Strangers to Us All Lawyers and Poetry

George Lunt


George Lunt was born at Newburyport, Massachusetts. He graduated from Harvard in 1824 and was admitted to the bar in 1831. He initially began his legal practice in Newburyport, but in 1848 moved to Boston and took up the practice of law there. In 1849 he was appointed by President Taylor, United States Attorney for Massachusetts, and continued in that position under President Fillmore. Lunt served in the both the Massachusetts Assembly and the state Senate, as well as holding various government offices. [Source: Rufus Wilmot Griswold, Poets and Poetry of America 363 (New York: James Miller, Publisher, 1872)] [Evert A. & George L. Duyckinck, The Cyclopaedia of American Literature 268 (Philadelphia: William Rutter & Co., 1880)(Vol. 2)]

Lunt "had begun to write and publish poetry at an early age. From 1857 to 1862 he was editor of the Boston Daily Courier, the leading democratic paper of Boston at that time. Upon his retirement from journalism he removed to Scituate, and devoted the remainder of his life to literary pursuits. . . . He died in Boston, after an illness of short duration, May 16, 1885, at the age of eight-one." [Sidney Perley, The Poets of Essex County, Massachusetts 110-111 (Salem, Massachusetts: Sidney Perley, 1889]

Edgar Allen Poe notes: "Mr. George Lunt of Newburyport, Massachusetts, is known as a poet of much vigour of style and massiveness of thought. He delights in the grand, rather than in the beautiful, and is not unfrequently turgid, but never feeble. The traits here described impress themselves with remarkable distinctness upon his chirography, of which the signature gives a perfect idea." [Edgar A. Poe, A Chapter on Autography, Graham's Magazine, December 1841, pp. 273-286)(Pt. II)]



Requiem For One Slain in Battle


The North Star
Rochester, New York
April 17, 1851

George Lunt

We wonder if the cold passionless looking being, called Geo. Lunt, who we saw acting as United States Attorney, during the examination of the alleged rescuers of "Shadrach," is the "George Lunt who was born in Newburyport in 1807," and who is designated by Griswold, in his Poets and Poetry of America, as one whose pieces are remarkable for that "purity of thought which distinguishes the writings of the Christian bards!" If the persons are identical, there must have been some legerdemain practiced to change the soul which used to belong to this particular body. The Hindoos believe that at death the spirits of the departed find local habitations in the bodies of cows, heifers, pigs, dogs, lions, tigers and other animals. We cannot say that we believe in this doctrine of metempsychosis, but if the George Lunt who used to write poetry in praise of freemen and freedom, is identical with George Lunt, the human slave hunting blood hound-in-chief for Massachusetts, then we must believe that these Hindoos knew a thing or two. Perhaps the spirit of a wolf has dispossessed from the cavities of George Kent's body the human soul that used to exclaim,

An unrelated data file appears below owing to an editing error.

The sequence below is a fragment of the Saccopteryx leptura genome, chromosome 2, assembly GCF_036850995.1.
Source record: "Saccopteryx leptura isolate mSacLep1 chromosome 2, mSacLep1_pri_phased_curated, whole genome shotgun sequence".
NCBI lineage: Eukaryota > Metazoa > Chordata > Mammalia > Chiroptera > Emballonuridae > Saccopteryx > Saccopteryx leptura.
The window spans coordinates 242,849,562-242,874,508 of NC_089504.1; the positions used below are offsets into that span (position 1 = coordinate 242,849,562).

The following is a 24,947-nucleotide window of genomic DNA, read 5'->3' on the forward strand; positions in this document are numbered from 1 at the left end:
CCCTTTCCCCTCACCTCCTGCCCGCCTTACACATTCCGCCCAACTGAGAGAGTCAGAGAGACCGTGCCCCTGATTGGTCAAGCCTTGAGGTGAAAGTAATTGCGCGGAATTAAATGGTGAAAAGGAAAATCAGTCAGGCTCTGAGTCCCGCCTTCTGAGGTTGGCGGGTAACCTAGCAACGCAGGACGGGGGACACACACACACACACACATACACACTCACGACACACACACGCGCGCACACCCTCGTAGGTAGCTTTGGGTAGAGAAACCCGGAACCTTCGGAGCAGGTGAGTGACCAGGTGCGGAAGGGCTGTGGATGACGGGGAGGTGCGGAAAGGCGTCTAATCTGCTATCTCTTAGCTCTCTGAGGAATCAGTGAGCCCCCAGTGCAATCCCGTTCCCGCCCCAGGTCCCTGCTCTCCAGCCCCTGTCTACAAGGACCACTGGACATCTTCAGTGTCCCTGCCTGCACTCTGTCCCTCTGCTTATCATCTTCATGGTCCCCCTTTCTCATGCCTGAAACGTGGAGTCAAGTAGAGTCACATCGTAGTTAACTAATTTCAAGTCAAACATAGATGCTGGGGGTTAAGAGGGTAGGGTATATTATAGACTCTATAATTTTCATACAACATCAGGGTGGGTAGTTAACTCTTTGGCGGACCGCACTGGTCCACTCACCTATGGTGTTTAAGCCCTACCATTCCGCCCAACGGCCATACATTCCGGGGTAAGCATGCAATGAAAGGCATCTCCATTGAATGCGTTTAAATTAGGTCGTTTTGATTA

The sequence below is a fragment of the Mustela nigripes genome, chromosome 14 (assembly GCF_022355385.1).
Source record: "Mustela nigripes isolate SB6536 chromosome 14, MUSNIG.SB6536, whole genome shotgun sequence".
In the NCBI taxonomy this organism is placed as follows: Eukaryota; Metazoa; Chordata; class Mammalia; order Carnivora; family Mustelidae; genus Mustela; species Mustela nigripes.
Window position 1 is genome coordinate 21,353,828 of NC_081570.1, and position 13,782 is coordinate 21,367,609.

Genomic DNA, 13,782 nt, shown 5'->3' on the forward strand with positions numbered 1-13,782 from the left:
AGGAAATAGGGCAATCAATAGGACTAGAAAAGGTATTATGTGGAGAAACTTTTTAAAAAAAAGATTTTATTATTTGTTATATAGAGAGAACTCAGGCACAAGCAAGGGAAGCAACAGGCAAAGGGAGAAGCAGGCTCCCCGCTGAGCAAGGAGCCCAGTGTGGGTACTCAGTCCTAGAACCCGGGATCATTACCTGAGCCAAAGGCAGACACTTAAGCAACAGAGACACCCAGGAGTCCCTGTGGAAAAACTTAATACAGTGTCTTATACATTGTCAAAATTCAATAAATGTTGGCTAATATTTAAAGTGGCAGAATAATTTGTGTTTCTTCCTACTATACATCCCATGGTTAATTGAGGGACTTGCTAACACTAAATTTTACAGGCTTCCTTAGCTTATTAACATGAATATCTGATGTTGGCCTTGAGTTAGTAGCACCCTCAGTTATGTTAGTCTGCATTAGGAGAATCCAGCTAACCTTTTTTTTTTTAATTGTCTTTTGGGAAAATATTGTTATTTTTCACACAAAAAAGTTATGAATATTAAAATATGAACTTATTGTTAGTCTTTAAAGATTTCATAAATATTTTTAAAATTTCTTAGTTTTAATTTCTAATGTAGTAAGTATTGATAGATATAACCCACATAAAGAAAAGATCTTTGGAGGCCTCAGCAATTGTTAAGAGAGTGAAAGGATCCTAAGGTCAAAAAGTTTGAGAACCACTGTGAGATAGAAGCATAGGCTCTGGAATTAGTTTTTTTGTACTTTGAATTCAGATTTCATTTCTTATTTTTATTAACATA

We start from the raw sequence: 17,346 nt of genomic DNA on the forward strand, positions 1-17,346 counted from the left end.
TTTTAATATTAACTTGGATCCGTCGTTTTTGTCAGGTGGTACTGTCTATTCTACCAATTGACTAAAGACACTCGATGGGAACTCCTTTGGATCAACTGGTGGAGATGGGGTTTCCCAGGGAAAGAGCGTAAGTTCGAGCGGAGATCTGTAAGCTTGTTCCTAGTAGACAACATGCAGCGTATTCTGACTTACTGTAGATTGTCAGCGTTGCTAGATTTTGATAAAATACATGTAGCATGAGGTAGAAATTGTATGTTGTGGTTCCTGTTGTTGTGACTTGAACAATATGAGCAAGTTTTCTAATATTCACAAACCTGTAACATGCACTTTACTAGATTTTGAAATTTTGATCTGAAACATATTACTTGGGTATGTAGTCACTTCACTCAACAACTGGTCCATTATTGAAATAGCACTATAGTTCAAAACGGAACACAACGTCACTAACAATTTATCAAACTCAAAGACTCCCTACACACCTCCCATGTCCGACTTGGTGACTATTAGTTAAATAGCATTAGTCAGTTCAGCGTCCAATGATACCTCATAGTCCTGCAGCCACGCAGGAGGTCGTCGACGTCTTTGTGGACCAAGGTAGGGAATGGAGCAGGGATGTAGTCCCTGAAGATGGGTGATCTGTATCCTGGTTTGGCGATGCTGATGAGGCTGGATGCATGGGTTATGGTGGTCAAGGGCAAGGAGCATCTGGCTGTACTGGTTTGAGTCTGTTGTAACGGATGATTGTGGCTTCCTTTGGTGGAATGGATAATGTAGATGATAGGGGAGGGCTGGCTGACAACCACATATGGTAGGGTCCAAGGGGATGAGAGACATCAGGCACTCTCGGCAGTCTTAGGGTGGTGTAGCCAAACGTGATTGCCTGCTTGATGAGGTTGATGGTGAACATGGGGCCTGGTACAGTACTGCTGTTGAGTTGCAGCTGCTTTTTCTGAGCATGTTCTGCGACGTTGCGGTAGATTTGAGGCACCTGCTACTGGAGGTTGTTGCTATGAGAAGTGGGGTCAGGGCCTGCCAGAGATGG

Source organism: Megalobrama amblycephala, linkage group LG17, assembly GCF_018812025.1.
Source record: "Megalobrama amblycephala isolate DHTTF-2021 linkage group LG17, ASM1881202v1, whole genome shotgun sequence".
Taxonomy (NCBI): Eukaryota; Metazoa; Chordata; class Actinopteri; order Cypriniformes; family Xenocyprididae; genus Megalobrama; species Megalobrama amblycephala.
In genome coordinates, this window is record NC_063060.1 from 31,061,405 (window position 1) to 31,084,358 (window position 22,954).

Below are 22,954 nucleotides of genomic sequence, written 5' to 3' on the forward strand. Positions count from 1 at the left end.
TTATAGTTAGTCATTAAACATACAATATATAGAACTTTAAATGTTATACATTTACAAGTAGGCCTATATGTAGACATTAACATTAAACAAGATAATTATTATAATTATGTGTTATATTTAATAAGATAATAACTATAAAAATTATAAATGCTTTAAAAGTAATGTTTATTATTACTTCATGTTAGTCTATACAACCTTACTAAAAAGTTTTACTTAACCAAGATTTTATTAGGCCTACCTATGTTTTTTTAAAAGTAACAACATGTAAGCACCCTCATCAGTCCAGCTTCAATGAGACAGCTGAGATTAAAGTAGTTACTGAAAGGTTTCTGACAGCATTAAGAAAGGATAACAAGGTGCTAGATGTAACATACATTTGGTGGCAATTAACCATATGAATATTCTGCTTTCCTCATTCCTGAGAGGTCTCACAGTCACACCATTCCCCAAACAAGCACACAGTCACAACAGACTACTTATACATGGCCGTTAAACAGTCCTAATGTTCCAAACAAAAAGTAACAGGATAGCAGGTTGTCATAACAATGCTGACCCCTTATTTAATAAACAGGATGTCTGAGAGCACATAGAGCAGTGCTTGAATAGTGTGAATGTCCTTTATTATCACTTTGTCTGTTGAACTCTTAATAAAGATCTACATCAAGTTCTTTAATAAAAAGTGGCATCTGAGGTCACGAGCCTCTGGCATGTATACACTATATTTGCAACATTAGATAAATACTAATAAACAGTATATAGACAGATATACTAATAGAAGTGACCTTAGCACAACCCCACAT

"My burning heart I will not lend,
To serve a doating despot's sway;
A suppliant knee I will not bend
Before these things of brass and clay."

for the George Lunt who prosecutes Christians now a days, and lends his whole heart and energies to save a "despot's sway," and if he does not bend to things of brass and clay, he bends to a metal that can be more conveniently put in the pocket, and counts higher in the rate of values amongst the money changers. We are decidedly of opinion that if the two George Lunts resolve themselves into one, then the nature which the devil intended for some swine of Tartarus, must have got into the wrong place, in order to qualify a man with meanness and ferocity sufficient to make him the willing myrmadon of a shameless, malignant, implacable, persecutor of every man who loves liberty, and who believes that the laws of the Lord God regnant in the heavens and on earth, are paramount to the edicts of kidnappers. - Mass. Spy.


George Lunt, The Grave of Byron: With Other Poems (Boston: Hilliard, Gray, Little, and Wilkins, 1826)

__________, Leisure Hours. A Series of Occasional Poems (Boston: Cummings, Hilliard and Company, 1826)

__________, Poems (New York: Gould and Newman, 1839) [online text]

__________, The Age of Gold and Other Poems (Boston: William Ticknor, 1843) [online text]

__________, Culture: A Poem Delivered Before the Mercantile library Association (Boston: W. D. Ticknor & Company, 1843) [online text]

__________, The Dove and the Eagle (Boston: Ticknor, Reed, and Fields, 1851) [online text]

__________, Lyric Poems, Sonnets and Miscellanies (Boston: Ticknor, Reed, and Fields, 1854) [online text]

__________, Julia! A Poem (Boston: Ticknor and Fields, 1855)(pseud. Wesley Brooke) [online text]

__________, The Rhymers' Club (New York: Baker & Godwin printers, 1859) ("An Honorary Member"; pseud.) [online text]

__________, The Union (Boston: Crocker and Brewster, 1860) [online text]

__________, Poems (Boston: Cupples, Upham and Company, 1884)


George Lunt, Eastford: or, Household Sketches (Boston: Crocker & Brewster, 1855)(pseud. Wesley Brooke) [online text]

_________, Three Eras of New England and Other Addresses, with Papers Critical and Biographical (Boston: Ticknor and Fields, 1857) [online text]

__________, Radicalism in Religion, Philosophy, and Social Life (Boston: Little, Brown & Company, 1858) [online text]

__________, Washington and Our Own Times: A Lecture in Aid of the Public Library, Newburyport (Boston: Press of Crocker and Brewster, 1861)(delivered on the evening of February 22, 1861)

__________, The Origin of the Late War: Traced from the Beginning of the Constitution to the Revolt of the Southern States (New York: Appleton, 1866) [online text]

__________, Old New England Traits (New York: Hurd and Houghton, 1873) [online text]